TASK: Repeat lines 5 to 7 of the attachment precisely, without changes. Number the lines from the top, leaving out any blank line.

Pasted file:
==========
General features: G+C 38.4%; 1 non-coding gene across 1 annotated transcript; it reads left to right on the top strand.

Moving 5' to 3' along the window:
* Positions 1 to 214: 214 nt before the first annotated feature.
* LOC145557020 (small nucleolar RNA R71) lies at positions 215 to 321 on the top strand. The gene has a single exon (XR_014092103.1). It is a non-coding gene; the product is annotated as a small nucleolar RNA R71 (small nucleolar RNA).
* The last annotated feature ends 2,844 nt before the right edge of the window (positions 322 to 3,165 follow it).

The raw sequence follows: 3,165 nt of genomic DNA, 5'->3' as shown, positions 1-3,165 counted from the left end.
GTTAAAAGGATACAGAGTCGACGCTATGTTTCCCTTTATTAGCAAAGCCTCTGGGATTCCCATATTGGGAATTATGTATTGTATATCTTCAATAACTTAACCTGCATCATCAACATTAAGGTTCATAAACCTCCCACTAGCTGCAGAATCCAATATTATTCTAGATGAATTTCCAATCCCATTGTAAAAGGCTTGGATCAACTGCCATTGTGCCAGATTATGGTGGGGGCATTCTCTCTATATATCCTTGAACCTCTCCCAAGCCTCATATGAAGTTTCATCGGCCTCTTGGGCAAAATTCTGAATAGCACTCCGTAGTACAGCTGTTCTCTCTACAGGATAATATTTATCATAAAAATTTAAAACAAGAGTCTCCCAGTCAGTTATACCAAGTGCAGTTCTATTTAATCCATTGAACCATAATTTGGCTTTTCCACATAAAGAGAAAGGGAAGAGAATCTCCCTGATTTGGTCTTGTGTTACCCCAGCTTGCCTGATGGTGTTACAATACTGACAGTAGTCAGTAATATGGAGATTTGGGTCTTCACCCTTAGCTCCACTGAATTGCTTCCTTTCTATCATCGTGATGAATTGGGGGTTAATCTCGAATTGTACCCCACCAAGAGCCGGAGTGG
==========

* The last annotated feature ends 2,844 nt before the right edge of the window (positions 322 to 3,165 follow it).

The raw sequence follows: 3,165 nt of genomic DNA, 5'->3' as shown, positions 1-3,165 counted from the left end.
GTTAAAAGGATACAGAGTCGACGCTATGTTTCCCTTTATTAGCAAAGCCTCTGGGATTCCCATATTGGGAATTATGTATTGTATATCTTCAATAACTTAACCTGCATCATCAACATTAAGGTTCATAAACCTCCCACTAGCTGCAGAATCCAATATTATTCTAGATGAATTTCCAATCCCATTGTAAAAGGCTTGGATCAACTGCCATTGTGCCAGATTATGGTGGGGGCATTCTCTCTATATATCCTTGAACCTCTCCCAAGCCTCATATGAAGTTTCATCGGCCTCTTGGGCAAAATTCTGAATAGCACTCCGTAGTACAGCTGTTCTCTCTACAGGATAATATTTATCATAAAAATTTAAAACAAGAGTCTCCCAGTCAGTTATACCAAGTGCAGTTCTATTTAATCCATTGAACCATAATTTGGCTTTTCCACATAAAGAGAAAGGGAAGAGAATCTCCCTGATTTGGTCTTGTGTTACCCCAGCTTGCCTGATGGTGTTACAATACTGACAGTAGTCAGTAATATGGAGATTTGGGTCTTCACCCTTAGCTCCACTGAATTGCTTCCTTTCTATCATCGTGATGAATTGGGGGTTAATCTCGAATTGTACCCCACCAAGAGCCGGAGTGG